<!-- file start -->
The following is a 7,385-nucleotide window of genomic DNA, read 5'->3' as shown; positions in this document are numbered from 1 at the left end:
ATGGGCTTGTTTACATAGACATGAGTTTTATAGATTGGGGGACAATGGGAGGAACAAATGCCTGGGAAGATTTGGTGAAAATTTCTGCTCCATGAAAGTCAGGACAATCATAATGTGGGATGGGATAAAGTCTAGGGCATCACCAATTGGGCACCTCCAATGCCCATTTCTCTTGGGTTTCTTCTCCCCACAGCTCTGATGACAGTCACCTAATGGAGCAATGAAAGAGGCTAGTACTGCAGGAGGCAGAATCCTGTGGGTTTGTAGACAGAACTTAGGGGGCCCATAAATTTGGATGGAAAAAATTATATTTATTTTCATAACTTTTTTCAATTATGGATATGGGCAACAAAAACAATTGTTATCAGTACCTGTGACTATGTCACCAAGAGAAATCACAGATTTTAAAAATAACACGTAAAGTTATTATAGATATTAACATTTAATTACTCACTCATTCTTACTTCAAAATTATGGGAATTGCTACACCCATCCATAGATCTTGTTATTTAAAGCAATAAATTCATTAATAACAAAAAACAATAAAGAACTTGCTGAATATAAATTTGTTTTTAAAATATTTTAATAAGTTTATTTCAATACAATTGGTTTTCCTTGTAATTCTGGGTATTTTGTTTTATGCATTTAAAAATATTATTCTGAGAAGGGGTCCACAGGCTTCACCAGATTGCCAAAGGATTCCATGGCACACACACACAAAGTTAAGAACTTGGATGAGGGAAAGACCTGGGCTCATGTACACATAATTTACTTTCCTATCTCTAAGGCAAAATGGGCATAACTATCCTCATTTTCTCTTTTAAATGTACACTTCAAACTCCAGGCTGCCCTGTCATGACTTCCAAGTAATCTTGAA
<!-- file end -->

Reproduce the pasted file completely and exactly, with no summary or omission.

The following is a 7,385-nucleotide window of genomic DNA, read 5'->3' as shown; positions in this document are numbered from 1 at the left end:
ATGGGCTTGTTTACATAGACATGAGTTTTATAGATTGGGGGACAATGGGAGGAACAAATGCCTGGGAAGATTTGGTGAAAATTTCTGCTCCATGAAAGTCAGGACAATCATAATGTGGGATGGGATAAAGTCTAGGGCATCACCAATTGGGCACCTCCAATGCCCATTTCTCTTGGGTTTCTTCTCCCCACAGCTCTGATGACAGTCACCTAATGGAGCAATGAAAGAGGCTAGTACTGCAGGAGGCAGAATCCTGTGGGTTTGTAGACAGAACTTAGGGGGCCCATAAATTTGGATGGAAAAAATTATATTTATTTTCATAACTTTTTTCAATTATGGATATGGGCAACAAAAACAATTGTTATCAGTACCTGTGACTATGTCACCAAGAGAAATCACAGATTTTAAAAATAACACGTAAAGTTATTATAGATATTAACATTTAATTACTCACTCATTCTTACTTCAAAATTATGGGAATTGCTACACCCATCCATAGATCTTGTTATTTAAAGCAATAAATTCATTAATAACAAAAAACAATAAAGAACTTGCTGAATATAAATTTGTTTTTAAAATATTTTAATAAGTTTATTTCAATACAATTGGTTTTCCTTGTAATTCTGGGTATTTTGTTTTATGCATTTAAAAATATTATTCTGAGAAGGGGTCCACAGGCTTCACCAGATTGCCAAAGGATTCCATGGCACACACACACAAAGTTAAGAACTTGGATGAGGGAAAGACCTGGGCTCATGTACACATAATTTACTTTCCTATCTCTAAGGCAAAATGGGCATAACTATCCTCATTTTCTCTTTTAAATGTACACTTCAAACTCCAGGCTGCCCTGTCATGACTTCCAAGTAATCTTGAA